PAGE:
Another possible mechanism by which donepezil could exert its effects involves processing of the amyloid precursor protein, which is associated with the formation of amyloid plaques. In Alzheimer’s disease, abnormal proteolytic processing of amyloid precursor protein is thought to result in the formation of neurotoxic 39–43 amino acid β-amyloid, which may induce apoptosis (38) and in turn may disrupt neural connectivity by the formation of plaques. In vitro evidence has suggested that cholinesterase inhibitors enhance the release of nonamyloidogenic, neurotrophic/neuroprotective amyloid precursor protein and decrease the formation of amyloidogenic amyloid precursor protein. Svensson and Nordberg (39) reported that tacrine and donepezil, at clinically relevant concentrations, attenuated β-amyloid (25–35 amino acid)-induced toxicity in rat PC12 cells. Speculatively, attenuation of amyloid toxicity may slow the neurodegenerative process and thus stabilize hippocampal volume.

Cholinesterases are expressed around the amyloid plaques and neurofibrillary tangles in the Alzheimer’s disease brain (40). Cholinesterases may also function as cell-cell or cell-substrate adhesion molecules and, thus, might be involved in maintaining the structure and integrity of amyloid plaques and neurofibrillary tangles. If so, cholinesterase inhibition may slow the progression of dementia. At present, much of the evidence for the involvement of cholinesterase inhibitors in amyloid precursor protein processing comes from postmortem, in vitro, and experimental animal studies.

The current findings must be considered in light of the study’s limitations. This pilot study included a relatively small number of patients, and it was therefore not powered to detect small effects. Because of the exploratory nature of the study, the analyses made no adjustment for multiple comparisons. The relatively large variance in N-acetylaspartate concentrations may explain why we found differences in some regions but not in the cortical region, which was a composite average of several different cortical areas. The changes in hippocampal volume reported here are greater than those reported by other authors and may reflect the particular study group and/or the analytic methods used. Additional placebo-controlled studies with larger numbers of patients are warranted to confirm and expand these findings. The results of this study, along with several other recent MR studies in Alzheimer’s disease, support the feasibility of using MRI and 1H-MRS as outcome measures in dementia treatment trials. The finding of reversibility in N-acetylaspartate concentrations is also of theoretical interest because it suggests that it might be premature to consider N-acetylaspartate concentrations as simply a reflection of neuronal number or density. Rather, N-acetylaspartate concentrations may reflect both neuronal function and content. The evaluation of N-acetylaspartate along with hippocampal volume in future Alzheimer’s disease studies could be of value in understanding disease progression and the effects of various treatments (41).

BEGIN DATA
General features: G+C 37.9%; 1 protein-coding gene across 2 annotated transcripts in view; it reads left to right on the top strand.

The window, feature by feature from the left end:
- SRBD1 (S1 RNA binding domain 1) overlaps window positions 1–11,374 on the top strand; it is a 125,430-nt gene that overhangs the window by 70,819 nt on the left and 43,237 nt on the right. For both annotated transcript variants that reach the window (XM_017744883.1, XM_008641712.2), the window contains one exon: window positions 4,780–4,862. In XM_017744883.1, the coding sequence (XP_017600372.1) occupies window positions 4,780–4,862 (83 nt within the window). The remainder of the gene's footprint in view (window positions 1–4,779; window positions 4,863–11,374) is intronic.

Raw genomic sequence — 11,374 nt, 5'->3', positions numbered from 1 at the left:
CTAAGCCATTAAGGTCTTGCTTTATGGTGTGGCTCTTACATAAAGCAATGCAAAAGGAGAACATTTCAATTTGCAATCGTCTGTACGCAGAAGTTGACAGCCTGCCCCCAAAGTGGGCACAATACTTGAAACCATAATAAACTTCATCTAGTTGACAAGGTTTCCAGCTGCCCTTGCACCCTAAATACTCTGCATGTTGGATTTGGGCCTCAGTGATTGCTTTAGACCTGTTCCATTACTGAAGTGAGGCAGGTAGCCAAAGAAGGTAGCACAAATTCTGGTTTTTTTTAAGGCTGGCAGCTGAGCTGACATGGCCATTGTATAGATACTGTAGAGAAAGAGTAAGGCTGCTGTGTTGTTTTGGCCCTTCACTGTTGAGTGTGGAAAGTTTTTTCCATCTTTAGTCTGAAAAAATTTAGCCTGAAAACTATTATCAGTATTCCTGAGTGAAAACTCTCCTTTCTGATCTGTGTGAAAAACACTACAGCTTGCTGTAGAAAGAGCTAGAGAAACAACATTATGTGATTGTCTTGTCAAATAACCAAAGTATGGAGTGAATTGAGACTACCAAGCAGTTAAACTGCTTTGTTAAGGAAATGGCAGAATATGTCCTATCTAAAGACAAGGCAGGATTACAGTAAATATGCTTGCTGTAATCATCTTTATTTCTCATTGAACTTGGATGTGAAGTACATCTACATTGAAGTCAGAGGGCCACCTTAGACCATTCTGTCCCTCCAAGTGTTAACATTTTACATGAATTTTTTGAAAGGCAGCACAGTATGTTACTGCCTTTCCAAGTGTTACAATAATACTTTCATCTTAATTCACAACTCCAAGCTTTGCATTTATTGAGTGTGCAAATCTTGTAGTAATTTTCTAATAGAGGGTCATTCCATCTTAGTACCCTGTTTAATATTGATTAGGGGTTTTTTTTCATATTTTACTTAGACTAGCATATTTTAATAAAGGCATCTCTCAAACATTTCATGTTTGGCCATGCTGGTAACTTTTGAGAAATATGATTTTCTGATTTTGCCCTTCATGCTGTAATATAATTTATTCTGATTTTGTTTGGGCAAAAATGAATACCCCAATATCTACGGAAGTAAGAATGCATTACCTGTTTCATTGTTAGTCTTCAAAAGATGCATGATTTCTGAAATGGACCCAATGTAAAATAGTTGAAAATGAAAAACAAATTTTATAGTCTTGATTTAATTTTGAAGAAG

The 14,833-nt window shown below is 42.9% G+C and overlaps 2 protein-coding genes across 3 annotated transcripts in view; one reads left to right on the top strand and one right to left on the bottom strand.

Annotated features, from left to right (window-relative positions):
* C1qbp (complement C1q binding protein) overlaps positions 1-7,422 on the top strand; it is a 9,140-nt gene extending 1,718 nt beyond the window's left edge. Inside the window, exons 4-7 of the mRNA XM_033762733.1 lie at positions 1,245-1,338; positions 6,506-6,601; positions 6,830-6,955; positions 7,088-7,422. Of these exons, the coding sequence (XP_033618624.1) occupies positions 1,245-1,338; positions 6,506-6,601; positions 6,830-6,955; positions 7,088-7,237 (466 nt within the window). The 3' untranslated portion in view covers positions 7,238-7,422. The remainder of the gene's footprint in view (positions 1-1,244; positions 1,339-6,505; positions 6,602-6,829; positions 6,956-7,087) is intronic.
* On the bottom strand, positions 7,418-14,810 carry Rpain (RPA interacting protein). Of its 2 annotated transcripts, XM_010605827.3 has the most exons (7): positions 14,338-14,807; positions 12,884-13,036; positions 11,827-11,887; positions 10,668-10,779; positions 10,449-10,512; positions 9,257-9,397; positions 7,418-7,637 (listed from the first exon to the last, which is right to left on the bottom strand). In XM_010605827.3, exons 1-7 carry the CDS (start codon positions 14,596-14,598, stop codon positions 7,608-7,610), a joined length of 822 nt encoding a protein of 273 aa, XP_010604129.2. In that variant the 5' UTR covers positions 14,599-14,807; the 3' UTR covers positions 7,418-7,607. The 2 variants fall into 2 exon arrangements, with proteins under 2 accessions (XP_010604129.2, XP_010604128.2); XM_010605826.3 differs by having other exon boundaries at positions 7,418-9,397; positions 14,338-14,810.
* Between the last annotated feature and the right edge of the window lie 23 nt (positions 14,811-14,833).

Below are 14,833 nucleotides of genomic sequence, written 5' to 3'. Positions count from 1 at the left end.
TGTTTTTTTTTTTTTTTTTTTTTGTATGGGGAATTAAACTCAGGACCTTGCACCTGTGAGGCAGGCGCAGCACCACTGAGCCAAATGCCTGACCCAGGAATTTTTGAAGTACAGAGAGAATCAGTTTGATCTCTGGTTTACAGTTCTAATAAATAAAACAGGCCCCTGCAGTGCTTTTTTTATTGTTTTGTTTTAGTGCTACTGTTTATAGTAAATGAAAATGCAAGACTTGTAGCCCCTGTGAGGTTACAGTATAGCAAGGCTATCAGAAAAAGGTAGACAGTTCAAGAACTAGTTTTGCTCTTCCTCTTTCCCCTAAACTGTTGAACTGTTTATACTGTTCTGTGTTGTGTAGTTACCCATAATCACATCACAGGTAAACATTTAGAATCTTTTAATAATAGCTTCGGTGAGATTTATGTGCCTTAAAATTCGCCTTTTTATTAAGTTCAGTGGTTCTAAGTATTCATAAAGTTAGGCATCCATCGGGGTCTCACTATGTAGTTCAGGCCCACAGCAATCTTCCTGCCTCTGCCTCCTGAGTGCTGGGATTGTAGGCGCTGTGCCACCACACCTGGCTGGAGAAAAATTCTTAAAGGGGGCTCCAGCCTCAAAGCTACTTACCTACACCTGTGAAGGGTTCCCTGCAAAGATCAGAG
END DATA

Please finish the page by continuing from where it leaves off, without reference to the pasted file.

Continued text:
In summary, our findings raise the possibility that donepezil has a beneficial effect on brain structure. Donepezil treatment was associated with significantly increased concentrations of N-acetylaspartate in two brain regions, less reduction in hippocampal volume, and significant cognitive improvements, compared with placebo. These results, while clearly needing confirmation, suggest that in addition to providing cognitive benefits, donepezil may also slow the short-term progression of hippocampal atrophy in Alzheimer’s disease.

   

Received Sept. 5, 2002; revision received May 27, 2003; accepted May 29, 2003. From the Departments of Psychiatry and Radiology, Duke University Medical Center; the Department of Psychiatry, Medical University of South Carolina, Charleston, S.C.; and Eisai Inc., Teaneck, N.J. Address reprint requests to Dr. Krishnan, Department of Psychiatry, Duke University Medical Center, Durham, NC 27710; krish001@mc.duke.edu (e-mail).Supported by grants from Eisai Inc., Teaneck, N.J., and Pfizer Inc., New York. The authors thank PPS International Communications for administrative assistance with the manuscript and figures. Drs. Krishnan, Charles, Doraiswamy, Mintzer, and Weisler have received grants and honoraria from Eisai Inc., and Pfizer Inc. Mr. Perdomo and Dr. Ieni are employees of Eisai Inc.; Dr. Rogers was an employee of Eisai Inc., when the study was done.

 
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Figure 1.

Trial Progression of Patients With Alzheimer’s Disease Randomly Assigned to 24 Weeks of Double-Blind Treatment With Donepezila or Placebo

aDose=5 mg/day for the first 28 days and 10 mg/day thereafter.

bUnacceptable baseline 1H-MRS evaluations or caregiver decisions.

 
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Figure 2.

Change From Baseline in N-Acetylaspartate Concentrations in the Subcortical Gray, Periventricular, Cortical, and White Matter Areas of the Brain of Patients With Alzheimer’s Disease Randomly Assigned to 24 Weeks of Double-Blind Treatment With Donepezila or Placebo